Strategy & Best Practices

Going Beyond Microsoft: Standing Out in the Growing MSP Crowd

By Ideas @ AppDirect / Jun 22, 2018

Going Beyond Microsoft Differentiation

The managed services sector is booming. Last year, research firm MarketsandMarkets pegged the size of the global managed services market at $152.45 billion, a number that the firm predicts will reach $257.84 billion by 2022. While it’s difficult to estimate how many managed service providers (MSPs) there are worldwide, MSPAlliance—an MSP industry group founded in 2000—has 30,000 members and counting. 

A growing market means more potential revenue for MSPs, but it also means that the market is becoming more crowded as new entrants look to claim their piece of the expanding opportunity pie. It’s a point that Howard M. Cohen, contributing editor of Redmond Channel Partner Magazine, drove home during a recent RCP webinar: “The reality is that everybody is becoming an MSP, to the point where the acronym ‘MSP’ is as blurred as ‘cloud’ was when it first came out.” 

Define What You Do

As the number of MSPs grows, every business in the sector faces increasing pressure to define what they do, and more importantly, why their practice is different from all of the others. “Today you're a managed service provider, which doesn't say a lot about what you do,” Cohen said. “You can't stay an ‘MSP’ forever.”

“Today you're a managed service provider, which doesn't say a lot about what you do.”

The key to setting your MSP apart is to offer intellectual property that is uniquely your own. However, as Cohen pointed out, IP doesn’t have to mean applications. “You need IP but it doesn't necessarily mean you have to have a fully baked application ready to go,” he said. “There are a lot of ways to develop IP as a partner.”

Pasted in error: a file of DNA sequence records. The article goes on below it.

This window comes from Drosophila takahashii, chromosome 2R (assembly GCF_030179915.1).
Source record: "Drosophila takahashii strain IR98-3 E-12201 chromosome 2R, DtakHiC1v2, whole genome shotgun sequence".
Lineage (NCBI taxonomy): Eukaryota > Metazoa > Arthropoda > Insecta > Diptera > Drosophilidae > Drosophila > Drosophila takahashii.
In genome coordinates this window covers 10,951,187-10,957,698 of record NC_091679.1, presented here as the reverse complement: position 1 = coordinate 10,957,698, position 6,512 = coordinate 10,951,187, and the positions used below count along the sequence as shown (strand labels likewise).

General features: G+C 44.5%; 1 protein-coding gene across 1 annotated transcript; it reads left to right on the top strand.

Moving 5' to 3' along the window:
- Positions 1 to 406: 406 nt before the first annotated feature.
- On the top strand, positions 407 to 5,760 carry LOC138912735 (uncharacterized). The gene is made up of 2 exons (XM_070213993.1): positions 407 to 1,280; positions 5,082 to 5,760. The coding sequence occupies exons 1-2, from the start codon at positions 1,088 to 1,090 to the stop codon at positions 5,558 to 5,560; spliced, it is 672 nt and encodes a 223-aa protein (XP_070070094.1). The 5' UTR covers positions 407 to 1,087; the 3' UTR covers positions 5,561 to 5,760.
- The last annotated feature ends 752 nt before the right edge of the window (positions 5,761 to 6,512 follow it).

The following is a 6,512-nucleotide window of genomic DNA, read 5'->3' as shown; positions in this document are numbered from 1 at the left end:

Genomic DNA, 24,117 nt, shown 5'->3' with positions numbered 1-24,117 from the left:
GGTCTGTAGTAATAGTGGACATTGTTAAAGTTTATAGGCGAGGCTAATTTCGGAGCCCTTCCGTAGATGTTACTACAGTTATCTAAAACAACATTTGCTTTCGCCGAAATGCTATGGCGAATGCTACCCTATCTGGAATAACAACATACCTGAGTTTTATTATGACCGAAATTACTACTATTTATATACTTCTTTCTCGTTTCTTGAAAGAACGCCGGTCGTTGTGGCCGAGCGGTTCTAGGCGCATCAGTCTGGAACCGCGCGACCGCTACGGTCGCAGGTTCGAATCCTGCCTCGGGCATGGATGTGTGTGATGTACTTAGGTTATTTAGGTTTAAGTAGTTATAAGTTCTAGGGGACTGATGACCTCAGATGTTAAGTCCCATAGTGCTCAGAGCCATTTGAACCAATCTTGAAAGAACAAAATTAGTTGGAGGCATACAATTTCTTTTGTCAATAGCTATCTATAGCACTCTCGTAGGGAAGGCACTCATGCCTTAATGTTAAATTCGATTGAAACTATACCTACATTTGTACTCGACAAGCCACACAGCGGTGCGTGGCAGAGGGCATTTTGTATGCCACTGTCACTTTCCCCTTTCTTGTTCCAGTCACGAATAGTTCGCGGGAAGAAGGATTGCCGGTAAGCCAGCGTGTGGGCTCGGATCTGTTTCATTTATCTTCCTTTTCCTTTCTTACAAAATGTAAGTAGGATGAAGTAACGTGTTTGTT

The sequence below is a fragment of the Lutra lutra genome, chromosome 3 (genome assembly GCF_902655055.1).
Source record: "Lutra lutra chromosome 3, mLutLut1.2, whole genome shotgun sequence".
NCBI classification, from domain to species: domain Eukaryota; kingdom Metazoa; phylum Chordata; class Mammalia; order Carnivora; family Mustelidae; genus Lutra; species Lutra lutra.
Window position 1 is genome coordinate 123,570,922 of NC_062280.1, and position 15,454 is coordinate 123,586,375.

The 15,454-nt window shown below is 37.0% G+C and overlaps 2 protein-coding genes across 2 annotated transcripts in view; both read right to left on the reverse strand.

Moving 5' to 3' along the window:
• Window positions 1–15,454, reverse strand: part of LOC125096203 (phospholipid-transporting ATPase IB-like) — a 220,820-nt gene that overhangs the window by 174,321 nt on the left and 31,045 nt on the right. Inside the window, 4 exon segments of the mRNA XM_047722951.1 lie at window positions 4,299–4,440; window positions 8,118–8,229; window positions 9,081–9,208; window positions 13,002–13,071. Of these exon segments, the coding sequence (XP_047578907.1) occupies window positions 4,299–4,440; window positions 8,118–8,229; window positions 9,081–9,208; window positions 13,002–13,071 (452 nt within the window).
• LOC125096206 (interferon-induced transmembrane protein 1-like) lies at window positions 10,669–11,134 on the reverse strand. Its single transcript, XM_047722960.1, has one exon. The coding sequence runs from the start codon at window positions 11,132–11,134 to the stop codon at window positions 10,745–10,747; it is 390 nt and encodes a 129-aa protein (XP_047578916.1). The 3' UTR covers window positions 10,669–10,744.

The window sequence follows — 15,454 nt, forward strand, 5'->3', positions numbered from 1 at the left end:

One approach that Cohen has seen deliver results is onboarding specialization. “A lot of MSPs are making unbelievable money by focusing on the process of onboarding. How do I get my users to switch to a fully cloud‑enabled environment? How can I get them to take advantage of the new capabilities they have? How can I make sure they're supported so that they don't say, ‘Oh, this is terrible,’ on the first day? This form of IP is available to even the smallest MSP practices.” 

Become an Expert

Another strategy is to focus on cloud integration. “Become an expert at making all of these different cloud solutions from all these different vendors and sources play well together,” Cohen said. “They all have their own security protocol, they all have their own performance protocols. Customers need help figuring out how to put that all together.”

Despite his focus on other strategies, Cohen believes that there is always a strong market for custom-built applications. “A lot of customers don't have anybody on staff who should be building applications,” he said. “They don't want to budget for it, so they can save a lot of money engaging an MSP to build those applications.”

Solve What Customers Can't or Won't

Whatever approach is right for your MSP, the key to effective differentiation is understanding your strengths and thinking creatively about how to solve customer problems. “At the end of the day, the trick is figuring out the things that a customer wouldn't do themselves and doing those things,” Cohen said. “That intuition, that innovation, that kind of smarts is going to make the difference between the survivor and the non-survivor in the coming years.”

“At the end of the day, the trick is figuring out the things that a customer wouldn't do themselves and doing those things.”

This is the first post in our “Going Beyond Microsoft” series, three blog posts that detail strategies MSPs can use to drive business in addition to (or instead of) reselling Microsoft cloud products. Next week, we’ll take a closer look at another critical part of differentiation: creating specialized offerings to serve specific verticals. Until then, you can download our recent white paper “The Future of The MSP Market: Can Existing MSPs Make Money in the Cloud?”

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